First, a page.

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Should you store coffee beans in the freezer? There are some polarizing opinions on this matter. Some say it’s completely fine as long as it’s in an airtight container. Others say it’s completely not fine for a variety of reasons. Just like restaurants like to keep their food fresh and never frozen, so it is with coffee beans—here’s a few reasons why.
Moisture is coffee’s biggest enemy
It’s true, moisture will turn your coffee beans bad pretty quickly. They need to be stored in a cool, dry place. While the freezer is cool, it is not a dry place. Also, the freezer is a place of temperature fluctuations. This causes condensation, which adds even more moisture to the bean.
The temperature fluctuations inside the typical freezer will actually change the cell structure of the coffee bean. This change in cell structure will take away from the aroma of the bean when you prepare it in the morning. In fact, when it changes like this there won’t be much of an aroma at all, which is one of the best things about coffee in the morning.
Smell of the other food
If you store coffee in the refrigerator, even for a day or two, the coffee can take on the flavor of other food you have left in there. That’s not something you would want happening to the high quality coffee beans you just purchased.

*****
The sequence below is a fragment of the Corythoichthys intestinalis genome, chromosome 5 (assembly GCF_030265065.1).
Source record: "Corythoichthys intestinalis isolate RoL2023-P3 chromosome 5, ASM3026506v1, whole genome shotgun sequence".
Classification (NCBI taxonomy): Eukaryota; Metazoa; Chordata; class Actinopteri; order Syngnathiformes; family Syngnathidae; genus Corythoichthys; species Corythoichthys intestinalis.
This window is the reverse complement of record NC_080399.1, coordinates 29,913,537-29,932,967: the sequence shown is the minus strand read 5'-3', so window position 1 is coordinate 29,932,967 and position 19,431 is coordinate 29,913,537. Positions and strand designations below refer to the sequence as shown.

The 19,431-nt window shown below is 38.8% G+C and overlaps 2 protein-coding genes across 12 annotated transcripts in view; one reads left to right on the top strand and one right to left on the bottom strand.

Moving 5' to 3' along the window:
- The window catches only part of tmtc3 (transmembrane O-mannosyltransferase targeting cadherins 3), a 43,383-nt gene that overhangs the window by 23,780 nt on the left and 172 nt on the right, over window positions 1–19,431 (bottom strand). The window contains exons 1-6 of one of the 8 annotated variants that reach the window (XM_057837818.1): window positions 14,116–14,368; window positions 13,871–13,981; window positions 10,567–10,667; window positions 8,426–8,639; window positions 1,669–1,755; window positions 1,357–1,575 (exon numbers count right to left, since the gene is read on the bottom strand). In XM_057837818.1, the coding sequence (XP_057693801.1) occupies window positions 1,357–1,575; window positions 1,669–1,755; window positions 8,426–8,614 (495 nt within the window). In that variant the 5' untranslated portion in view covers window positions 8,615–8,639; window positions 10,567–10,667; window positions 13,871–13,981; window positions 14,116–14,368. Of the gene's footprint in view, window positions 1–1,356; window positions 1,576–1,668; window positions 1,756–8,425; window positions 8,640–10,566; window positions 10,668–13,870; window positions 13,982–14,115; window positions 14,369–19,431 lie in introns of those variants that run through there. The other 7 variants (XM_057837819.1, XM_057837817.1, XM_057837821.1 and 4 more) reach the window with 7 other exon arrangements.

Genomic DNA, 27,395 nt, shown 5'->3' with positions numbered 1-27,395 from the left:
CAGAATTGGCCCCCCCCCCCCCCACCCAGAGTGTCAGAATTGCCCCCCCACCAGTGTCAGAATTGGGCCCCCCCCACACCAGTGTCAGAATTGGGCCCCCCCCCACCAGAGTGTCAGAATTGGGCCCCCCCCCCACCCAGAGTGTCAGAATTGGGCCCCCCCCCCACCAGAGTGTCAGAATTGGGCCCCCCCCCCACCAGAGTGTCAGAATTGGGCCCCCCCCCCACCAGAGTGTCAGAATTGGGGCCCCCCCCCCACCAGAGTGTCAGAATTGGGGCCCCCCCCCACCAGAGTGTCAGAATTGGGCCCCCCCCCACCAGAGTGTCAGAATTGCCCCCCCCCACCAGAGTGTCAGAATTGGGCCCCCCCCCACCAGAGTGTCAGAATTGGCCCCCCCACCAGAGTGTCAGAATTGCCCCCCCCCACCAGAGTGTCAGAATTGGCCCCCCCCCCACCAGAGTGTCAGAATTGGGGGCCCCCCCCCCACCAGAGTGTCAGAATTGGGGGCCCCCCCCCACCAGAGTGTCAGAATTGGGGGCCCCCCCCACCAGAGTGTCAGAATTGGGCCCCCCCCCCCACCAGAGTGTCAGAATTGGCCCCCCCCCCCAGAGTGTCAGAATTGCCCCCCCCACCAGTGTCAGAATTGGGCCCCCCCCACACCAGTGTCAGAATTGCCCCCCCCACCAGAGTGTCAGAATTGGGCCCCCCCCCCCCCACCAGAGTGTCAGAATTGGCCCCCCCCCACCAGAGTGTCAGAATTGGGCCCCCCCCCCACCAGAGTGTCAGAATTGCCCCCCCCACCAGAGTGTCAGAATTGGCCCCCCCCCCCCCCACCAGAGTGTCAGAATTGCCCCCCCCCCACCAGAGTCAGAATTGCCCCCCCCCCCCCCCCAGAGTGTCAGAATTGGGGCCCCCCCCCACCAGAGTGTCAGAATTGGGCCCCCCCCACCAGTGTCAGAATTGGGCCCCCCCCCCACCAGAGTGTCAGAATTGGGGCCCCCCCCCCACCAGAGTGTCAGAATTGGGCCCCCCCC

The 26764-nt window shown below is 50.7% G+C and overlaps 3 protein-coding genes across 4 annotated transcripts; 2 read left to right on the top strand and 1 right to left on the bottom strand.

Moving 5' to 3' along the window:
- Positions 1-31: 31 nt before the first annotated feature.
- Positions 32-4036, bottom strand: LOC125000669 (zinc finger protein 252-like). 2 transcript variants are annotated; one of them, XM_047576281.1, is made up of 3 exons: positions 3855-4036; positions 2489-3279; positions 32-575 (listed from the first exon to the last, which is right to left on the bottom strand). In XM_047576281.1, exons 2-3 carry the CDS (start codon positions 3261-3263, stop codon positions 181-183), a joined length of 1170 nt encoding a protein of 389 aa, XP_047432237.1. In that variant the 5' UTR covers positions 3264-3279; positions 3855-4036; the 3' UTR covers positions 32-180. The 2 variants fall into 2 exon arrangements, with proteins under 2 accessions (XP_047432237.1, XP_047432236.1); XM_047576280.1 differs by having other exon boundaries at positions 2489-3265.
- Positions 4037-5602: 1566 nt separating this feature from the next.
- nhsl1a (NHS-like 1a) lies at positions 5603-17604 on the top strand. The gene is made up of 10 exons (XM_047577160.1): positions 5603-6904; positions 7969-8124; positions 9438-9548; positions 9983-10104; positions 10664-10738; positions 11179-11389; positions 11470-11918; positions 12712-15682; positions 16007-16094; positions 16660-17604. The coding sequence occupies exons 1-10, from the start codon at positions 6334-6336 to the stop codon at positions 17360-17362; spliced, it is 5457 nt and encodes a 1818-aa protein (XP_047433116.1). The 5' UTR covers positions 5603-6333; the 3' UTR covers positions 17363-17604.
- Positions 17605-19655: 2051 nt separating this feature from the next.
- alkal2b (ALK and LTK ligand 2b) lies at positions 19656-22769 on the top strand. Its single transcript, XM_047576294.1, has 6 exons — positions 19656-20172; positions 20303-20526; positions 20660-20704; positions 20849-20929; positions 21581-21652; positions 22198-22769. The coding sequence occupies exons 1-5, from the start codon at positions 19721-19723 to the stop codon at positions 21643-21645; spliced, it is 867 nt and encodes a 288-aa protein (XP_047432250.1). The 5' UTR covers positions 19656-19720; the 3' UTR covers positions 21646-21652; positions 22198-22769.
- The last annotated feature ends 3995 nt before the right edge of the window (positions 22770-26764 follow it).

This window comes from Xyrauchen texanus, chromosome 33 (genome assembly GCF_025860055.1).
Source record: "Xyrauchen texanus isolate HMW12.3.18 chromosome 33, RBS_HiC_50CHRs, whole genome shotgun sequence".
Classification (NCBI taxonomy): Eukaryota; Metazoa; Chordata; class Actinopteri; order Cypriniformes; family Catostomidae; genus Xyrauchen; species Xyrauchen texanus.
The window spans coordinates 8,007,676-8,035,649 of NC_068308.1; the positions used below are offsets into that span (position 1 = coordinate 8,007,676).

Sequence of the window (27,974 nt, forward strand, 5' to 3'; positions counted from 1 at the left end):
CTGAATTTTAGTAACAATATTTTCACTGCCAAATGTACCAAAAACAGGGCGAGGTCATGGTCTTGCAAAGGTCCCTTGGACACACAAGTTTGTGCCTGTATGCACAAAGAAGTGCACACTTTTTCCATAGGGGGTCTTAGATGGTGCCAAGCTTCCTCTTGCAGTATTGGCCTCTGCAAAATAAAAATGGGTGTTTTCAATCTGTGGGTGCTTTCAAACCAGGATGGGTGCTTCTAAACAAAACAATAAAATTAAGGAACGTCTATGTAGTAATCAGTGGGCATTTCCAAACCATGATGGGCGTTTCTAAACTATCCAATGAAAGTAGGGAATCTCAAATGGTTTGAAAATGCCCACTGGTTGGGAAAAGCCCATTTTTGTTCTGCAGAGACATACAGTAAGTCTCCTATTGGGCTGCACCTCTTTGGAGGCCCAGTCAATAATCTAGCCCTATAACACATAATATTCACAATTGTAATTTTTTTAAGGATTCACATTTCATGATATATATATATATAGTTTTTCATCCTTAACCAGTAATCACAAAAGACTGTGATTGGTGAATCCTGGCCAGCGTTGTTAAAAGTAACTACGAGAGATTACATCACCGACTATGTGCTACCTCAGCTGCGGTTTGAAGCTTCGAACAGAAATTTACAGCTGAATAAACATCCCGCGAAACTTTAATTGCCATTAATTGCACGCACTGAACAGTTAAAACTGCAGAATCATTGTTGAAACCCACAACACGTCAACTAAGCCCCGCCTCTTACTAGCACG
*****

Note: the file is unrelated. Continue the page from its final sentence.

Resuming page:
An airtight container will do the job just fine
Airtight storage containers are perfect for keeping coffee beans fresh. Keeping coffee beans in the freezer kind of defeats the purpose when airtight containers are just as good at maintaining freshness. Keep the containers in the pantry. The temperatures don’t fluctuate in the pantry, and they’re kept away from the light, which adds freshness as well. Many of the coffee clubs we review ship their coffee in packages that are zip-sealed, keeping beans fresh.
While storing coffee beans in the freezer isn’t exactly recommended, we understand that sometimes people receive more coffee than they can drink, and it’s only right in aiming to not being wasteful. You could put your beans in the freezer for up to a month without any real changes in the aroma or taste, but after a month’s time is when it starts to get a little hazy. Use your best judgment of course.
One more thing to keep in mind is that whole beans keep fresh longer than ground beans. If you want to maximize coffee freshness, wait until you’re about to brew the coffee before you grind it up to have the best aroma and taste.
The freezer is a wonderful contraption that can keep many things fresh past their expiration date, but coffee beans aren’t something that you should put in there for more than a month. The humidity will interact with the beans—changing them before long. Purchase an airtight container, store them in the pantry, and enjoy that incredible aroma.
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